Corry adds that "Representative Levy is one of the more thoughtful legislators over there, and I think her intentions are good. So it's difficult for me to come out so strongly against the bill. But the effect of this bill is going to be hugely negative for patients. That's why I'm coming out against it."
Page down to read Corry's letter to legislators opposing HB 1261, as well as the bill itself:
Chairman and Members of House Judiciary Committee Colorado State Assembly Denver, CO 80202
Re: House Bill 11-1261; Marijuana DUI
Dear Chairman and Members:
I am an attorney specializing in Marijuana who represents Medical Marijuana patients. My clients and I have serious concerns related to House Bill 11-1261, which would establish an automatic, "per se" level of impairment for drivers with 5 nanograms of Tetrahydrocannabinols (THC) in blood.
Let me start with the positive: despite claims by others, the bill drafters wisely rejected the use of urine tests to determine impairment, because urine tests are worthless for this purpose.
However, blood is not much better. HB 1261's "one size fits all" 5 nanogram level is still problematic. Current law already makes it a criminal offense to operate a vehicle while impaired by any drug or medicine, including marijuana. C.R.S. § 42-4-1401. Under current law, every year, hundreds of Coloradans are criminally charged and convicted for driving under the influence of marijuana or other prescription drugs.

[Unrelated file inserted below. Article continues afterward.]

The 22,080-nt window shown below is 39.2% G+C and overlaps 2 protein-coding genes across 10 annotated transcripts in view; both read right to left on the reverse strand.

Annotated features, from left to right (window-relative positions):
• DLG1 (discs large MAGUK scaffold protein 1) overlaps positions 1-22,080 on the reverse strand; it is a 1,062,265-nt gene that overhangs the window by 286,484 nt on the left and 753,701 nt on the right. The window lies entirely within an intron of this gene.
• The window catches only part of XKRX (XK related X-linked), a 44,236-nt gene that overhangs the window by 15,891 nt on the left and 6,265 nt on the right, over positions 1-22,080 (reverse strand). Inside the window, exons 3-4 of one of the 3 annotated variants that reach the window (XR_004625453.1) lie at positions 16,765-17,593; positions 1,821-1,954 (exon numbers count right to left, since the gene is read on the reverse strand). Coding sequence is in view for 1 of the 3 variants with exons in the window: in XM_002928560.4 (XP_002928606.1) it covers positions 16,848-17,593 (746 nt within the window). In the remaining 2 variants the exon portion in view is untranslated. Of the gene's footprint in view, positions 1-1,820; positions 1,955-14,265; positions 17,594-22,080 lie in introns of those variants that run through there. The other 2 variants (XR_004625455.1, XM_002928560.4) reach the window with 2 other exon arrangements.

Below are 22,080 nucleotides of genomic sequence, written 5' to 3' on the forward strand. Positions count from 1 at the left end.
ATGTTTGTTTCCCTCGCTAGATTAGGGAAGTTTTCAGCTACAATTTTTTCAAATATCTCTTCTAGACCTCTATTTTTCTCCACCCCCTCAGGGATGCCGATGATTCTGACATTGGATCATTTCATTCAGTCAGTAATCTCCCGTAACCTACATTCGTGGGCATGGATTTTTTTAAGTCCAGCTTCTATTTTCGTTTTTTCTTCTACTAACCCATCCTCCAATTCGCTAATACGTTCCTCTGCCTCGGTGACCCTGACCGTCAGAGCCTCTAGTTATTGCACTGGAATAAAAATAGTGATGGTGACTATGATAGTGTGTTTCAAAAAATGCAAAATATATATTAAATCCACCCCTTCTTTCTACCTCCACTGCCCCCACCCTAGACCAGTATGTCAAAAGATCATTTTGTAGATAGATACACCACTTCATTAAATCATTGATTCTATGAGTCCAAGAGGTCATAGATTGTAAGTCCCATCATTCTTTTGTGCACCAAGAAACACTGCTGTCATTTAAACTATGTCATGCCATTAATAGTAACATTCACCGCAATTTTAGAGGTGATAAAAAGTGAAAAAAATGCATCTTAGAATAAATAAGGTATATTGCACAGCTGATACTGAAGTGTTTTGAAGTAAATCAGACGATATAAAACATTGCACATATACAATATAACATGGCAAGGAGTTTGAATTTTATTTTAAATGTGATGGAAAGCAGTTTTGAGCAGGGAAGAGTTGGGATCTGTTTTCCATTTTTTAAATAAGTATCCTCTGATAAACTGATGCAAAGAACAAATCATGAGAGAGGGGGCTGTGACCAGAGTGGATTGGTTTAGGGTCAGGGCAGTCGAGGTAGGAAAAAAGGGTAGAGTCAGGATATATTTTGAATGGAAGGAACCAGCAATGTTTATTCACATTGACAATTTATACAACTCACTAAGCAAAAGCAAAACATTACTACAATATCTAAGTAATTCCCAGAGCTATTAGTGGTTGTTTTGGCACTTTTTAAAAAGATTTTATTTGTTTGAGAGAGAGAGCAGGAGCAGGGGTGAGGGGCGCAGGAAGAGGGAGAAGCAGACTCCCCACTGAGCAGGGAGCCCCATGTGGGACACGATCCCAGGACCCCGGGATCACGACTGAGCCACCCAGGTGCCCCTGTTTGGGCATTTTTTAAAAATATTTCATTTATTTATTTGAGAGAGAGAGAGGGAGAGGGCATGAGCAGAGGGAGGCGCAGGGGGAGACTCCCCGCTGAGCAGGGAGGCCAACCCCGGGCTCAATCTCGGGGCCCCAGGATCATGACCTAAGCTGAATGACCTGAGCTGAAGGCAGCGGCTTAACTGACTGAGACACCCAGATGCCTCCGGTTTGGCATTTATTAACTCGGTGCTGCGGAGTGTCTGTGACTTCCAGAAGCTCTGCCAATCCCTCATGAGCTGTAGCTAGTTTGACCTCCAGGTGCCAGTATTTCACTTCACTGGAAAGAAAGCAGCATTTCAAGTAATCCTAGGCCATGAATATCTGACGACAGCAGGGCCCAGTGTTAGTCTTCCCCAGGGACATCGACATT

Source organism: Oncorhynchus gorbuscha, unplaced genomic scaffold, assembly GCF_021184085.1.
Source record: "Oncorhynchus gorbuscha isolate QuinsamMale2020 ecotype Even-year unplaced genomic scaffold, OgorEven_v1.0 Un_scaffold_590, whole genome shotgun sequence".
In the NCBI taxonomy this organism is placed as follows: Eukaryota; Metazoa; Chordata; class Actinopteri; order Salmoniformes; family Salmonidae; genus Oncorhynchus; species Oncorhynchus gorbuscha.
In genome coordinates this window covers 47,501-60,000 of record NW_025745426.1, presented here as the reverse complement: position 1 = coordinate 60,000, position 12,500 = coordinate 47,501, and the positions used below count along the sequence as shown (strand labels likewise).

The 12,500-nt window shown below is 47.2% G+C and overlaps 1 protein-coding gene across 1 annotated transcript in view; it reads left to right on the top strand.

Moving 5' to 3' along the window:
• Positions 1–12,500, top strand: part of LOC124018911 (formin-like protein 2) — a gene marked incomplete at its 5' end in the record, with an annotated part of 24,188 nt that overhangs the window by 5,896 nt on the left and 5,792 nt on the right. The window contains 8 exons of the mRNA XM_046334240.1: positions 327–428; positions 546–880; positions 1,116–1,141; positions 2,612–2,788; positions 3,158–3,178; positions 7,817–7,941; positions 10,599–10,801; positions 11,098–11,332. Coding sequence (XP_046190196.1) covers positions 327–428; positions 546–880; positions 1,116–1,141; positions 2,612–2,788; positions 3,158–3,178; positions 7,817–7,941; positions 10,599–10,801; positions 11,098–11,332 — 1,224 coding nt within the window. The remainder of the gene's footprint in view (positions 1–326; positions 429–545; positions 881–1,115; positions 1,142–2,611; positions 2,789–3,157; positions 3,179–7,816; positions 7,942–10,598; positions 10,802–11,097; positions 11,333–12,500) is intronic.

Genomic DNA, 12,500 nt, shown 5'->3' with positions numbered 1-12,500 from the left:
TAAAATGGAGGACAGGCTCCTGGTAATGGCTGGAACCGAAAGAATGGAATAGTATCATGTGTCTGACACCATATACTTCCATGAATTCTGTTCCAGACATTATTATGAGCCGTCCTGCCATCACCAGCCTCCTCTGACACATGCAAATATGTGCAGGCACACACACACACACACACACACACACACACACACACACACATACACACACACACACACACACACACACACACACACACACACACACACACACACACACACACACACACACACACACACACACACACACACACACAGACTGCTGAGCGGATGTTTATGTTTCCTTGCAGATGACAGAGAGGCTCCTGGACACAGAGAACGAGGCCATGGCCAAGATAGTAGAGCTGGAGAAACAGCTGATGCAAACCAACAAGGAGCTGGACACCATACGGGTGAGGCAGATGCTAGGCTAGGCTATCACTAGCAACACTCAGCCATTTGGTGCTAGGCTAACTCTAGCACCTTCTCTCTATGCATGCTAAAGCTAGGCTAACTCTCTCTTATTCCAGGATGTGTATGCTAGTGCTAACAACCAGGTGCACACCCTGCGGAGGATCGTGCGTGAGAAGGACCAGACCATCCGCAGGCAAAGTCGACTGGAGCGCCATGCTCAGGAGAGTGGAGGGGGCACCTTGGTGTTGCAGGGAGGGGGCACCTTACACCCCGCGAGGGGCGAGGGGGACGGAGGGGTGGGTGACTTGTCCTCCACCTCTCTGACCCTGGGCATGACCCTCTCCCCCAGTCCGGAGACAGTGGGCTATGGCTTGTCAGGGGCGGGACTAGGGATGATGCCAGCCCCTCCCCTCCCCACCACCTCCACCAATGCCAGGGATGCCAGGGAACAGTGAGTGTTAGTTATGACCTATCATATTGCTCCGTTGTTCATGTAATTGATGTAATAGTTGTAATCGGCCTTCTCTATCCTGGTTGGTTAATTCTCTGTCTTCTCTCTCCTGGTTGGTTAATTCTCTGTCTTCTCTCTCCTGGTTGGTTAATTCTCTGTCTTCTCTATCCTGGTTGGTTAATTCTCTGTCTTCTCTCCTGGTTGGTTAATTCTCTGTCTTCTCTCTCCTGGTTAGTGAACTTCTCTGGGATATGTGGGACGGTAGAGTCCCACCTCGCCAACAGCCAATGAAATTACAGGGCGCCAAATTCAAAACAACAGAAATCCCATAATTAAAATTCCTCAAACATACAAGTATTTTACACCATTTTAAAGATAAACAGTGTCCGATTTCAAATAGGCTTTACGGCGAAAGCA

Marijuana is a medicine for over 100,000 Coloradans. Under current law and under this bill, no other medicine carries with it a "per se" level that automatically means impairment. Drivers using psychoactive opiates such as Oxycontin, Percocet, Methadone, Fentanyl, etc. are able to legally use their doctor-ordered medications while driving if they can compensate for any effects of the medicine such that they are not impaired. Many medical marijuana patients, long-term chronic users, can similarly compensate for any effects of marijuana. In fact, prescription Marinol, synthetic THC, carries with it a warning on the prescription bottle that patients should gain a familiarity with the drug's effects before operating a vehicle, but notably does not instruct patients to avoid operating a motor vehicle altogether.
Some patients suffering from severe pain, seizures, nausea, and other debilitating medical conditions are far more dangerous on the road if such severe medical conditions are unaddressed or un-medicated. Requiring such patients to have a sharp government needle stuck into their arm, as a condition for driving, raises concerns about intrusive government.
In HB 11-1261, marijuana is singled out from other even more impairing medicines for special mistreatment. However, marijuana is the only medicine whose use is explicitly protected by the Colorado Constitution, Article XVIII § 14. This bill would raise constitutional concerns if it became law.
Singling out marijuana from all other medicines for discriminatory treatment may also violate federal law, the Americans With Disabilities Act, 42 U.S. Code § 12101 et seq., if accommodation is not made in the law for patients who use marijuana to address their disabilities.
The bill should be voted down. If not, the bill should be improved with amendments removing the 5 nanogram limit and treating medical marijuana like any other medicine, removing the "per se" aspect for medical marijuana patients, and/or allowing medical marijuana patients an affirmative defense to demonstrate they were not impaired.
I hope that all patients can feel safe to drive, and will feel that they will not be "medically profiled" by law enforcement every time they get behind the wheel. I would be happy to answer any of your questions. Thank you very much for your time and consideration.
Robert J. Corry, Jr.